Agricultural research reduces poverty in sub-Saharan Africa
A study on the impact of agricultural research on
productivity and poverty in sub-Saharan Africa (SSA) shows that agricultural
research is currently reducing the number of poor people in SSA by 2.3 million
The study, authored by Drs. Arega Alene and Ousmane
Coulibaly of the International Institute of Tropical Agriculture (IITA), finds
that payoffs from agricultural research are impressive with an estimated
aggregate rate of return of 55%.
researchers say that the actual impacts are not large enough to offset the
poverty-increasing effects of population growth and environmental degradation
in the region.
The study which has been published in the Food Policy journal further demonstrates
that doubling investments in agricultural research and development in SSA from
the current $650 million will reduce poverty by two percentage point annually.
“However, this would not be realized without a more
efficient extension, credit, and input supply systems,” says Alene.
The researchers also established that agricultural research
had contributed significantly to productivity growth in SSA. Highest returns to
agricultural research were found in Ghana, Cameroon, Nigeria and Ethiopia, and were attributable to
sustained national research investments with modest research capacity,
long-term Consultative Group of International Agricultural Research (CGIAR) operations,
and regional technology spillovers.
International agricultural research conducted by the CGIAR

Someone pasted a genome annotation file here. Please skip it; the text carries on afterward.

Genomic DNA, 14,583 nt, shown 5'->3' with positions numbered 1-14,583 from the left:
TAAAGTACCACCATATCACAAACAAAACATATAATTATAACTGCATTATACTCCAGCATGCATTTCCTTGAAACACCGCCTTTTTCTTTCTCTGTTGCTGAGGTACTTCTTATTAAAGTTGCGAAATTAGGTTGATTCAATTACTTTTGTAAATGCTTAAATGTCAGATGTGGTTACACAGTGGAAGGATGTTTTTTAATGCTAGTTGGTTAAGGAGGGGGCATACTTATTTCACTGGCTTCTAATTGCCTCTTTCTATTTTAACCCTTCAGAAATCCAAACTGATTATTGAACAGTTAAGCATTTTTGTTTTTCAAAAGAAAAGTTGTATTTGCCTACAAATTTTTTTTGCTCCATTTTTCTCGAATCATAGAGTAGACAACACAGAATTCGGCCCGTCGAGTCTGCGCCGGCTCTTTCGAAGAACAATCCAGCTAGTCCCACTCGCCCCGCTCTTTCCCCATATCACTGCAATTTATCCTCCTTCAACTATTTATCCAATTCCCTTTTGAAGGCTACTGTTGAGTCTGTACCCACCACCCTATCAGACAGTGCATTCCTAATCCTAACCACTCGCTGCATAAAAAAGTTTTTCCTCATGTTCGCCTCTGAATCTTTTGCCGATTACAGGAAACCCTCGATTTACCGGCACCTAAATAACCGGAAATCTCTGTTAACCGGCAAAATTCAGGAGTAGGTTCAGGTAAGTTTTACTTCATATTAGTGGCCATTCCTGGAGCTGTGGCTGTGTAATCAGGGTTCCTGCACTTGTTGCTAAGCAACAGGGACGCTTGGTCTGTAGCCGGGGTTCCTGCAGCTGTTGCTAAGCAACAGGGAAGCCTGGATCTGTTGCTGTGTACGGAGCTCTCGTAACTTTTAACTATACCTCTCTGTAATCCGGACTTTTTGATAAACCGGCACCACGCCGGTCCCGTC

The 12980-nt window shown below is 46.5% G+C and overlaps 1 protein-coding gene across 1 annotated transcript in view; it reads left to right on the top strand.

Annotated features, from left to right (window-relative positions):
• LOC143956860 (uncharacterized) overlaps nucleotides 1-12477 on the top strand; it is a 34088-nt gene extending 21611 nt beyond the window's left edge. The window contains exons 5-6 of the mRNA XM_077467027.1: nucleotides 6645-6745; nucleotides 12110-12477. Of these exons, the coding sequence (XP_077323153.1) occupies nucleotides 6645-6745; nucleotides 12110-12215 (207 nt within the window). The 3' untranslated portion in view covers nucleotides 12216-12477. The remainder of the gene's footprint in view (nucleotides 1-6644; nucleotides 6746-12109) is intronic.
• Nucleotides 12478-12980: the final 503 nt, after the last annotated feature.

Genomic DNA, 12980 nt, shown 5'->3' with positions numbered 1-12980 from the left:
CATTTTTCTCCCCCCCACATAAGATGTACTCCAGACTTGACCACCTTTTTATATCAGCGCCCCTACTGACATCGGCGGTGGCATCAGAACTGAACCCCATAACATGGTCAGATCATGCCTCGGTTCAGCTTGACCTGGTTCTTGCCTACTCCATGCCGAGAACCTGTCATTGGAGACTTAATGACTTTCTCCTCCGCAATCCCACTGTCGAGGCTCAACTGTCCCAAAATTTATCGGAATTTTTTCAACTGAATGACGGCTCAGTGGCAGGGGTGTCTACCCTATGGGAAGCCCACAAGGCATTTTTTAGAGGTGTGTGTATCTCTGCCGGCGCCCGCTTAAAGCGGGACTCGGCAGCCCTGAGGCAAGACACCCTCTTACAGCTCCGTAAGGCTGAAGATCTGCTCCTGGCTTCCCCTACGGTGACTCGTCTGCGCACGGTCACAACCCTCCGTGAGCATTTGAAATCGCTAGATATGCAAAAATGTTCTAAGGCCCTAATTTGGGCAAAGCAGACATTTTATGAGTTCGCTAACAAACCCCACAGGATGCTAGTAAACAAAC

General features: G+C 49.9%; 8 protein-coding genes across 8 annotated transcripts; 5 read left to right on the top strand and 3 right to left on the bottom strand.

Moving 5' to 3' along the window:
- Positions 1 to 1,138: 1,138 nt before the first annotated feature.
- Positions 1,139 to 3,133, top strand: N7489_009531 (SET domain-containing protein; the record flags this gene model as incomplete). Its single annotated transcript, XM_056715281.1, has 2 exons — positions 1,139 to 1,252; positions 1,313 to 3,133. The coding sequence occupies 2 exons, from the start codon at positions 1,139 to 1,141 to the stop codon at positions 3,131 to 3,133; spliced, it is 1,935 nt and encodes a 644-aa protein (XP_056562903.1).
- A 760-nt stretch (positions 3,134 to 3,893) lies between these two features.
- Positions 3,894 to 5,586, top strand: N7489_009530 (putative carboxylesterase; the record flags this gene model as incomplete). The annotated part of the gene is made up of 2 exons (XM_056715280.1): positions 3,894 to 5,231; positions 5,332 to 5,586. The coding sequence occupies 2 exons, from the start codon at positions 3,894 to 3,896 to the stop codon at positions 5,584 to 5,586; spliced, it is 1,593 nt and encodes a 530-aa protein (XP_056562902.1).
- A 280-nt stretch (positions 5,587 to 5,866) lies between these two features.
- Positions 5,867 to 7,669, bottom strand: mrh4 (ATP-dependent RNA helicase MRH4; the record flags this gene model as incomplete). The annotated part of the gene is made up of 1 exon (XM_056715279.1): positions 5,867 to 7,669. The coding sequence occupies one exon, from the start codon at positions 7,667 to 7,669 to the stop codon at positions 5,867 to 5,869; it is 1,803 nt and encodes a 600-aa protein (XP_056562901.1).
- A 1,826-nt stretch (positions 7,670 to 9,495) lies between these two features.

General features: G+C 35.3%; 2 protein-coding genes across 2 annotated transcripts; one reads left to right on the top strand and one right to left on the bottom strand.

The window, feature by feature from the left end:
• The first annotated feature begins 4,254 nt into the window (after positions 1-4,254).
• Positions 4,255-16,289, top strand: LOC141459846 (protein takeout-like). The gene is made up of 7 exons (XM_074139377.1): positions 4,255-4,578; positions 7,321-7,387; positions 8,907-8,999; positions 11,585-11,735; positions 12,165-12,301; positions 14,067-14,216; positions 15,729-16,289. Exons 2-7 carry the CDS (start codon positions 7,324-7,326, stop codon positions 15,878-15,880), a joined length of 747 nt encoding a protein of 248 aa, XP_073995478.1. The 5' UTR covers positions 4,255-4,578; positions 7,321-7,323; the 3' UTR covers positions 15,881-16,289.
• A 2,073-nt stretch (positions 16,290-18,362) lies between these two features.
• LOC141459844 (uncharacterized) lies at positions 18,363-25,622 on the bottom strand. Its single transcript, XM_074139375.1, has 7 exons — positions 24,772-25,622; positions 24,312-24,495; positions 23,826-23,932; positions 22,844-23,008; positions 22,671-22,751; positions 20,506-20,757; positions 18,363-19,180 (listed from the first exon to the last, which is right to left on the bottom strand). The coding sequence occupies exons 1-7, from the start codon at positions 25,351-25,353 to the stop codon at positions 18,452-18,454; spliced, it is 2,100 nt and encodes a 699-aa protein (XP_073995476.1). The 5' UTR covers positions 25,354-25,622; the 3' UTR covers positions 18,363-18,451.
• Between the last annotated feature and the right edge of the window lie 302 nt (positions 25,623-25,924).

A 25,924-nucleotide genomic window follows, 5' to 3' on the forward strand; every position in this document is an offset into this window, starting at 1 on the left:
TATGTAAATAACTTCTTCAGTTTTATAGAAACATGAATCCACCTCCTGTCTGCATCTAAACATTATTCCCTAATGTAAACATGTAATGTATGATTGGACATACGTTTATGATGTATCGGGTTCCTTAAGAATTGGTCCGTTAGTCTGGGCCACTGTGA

contributed about 56% of the total poverty reduction impact in the region.
According to the study, in view of the significant long-term research
investments and demonstrated successes in the region, the poverty reduction
that is due to IITA research within the CGIAR ranges from half to one million
poor people annually.
Despite the contribution of agric research and development,
the study notes that SSA also faces several constraints outside the research
system that hinder realization of potential research benefits.
These include weak extension systems, lack of efficient credit
and input supply systems, and poor infrastructural development.
Therefore, the study concludes that efforts aimed at improving
the functioning of extension, credit, and input supply systems will contribute
to achieving greater poverty reduction through agricultural research.
For more information, please contact:
Arega Alene, [email protected]
Impact Assessment Economist
Jeffrey T. Oliver, [email protected]
Corporate Communications Officer (International)
Godwin Atser, [email protected]
Corporate Communications Officer (West Africa)
IITA - Headquarters
Development / Accra / Ghana / Africa / Modernghana.com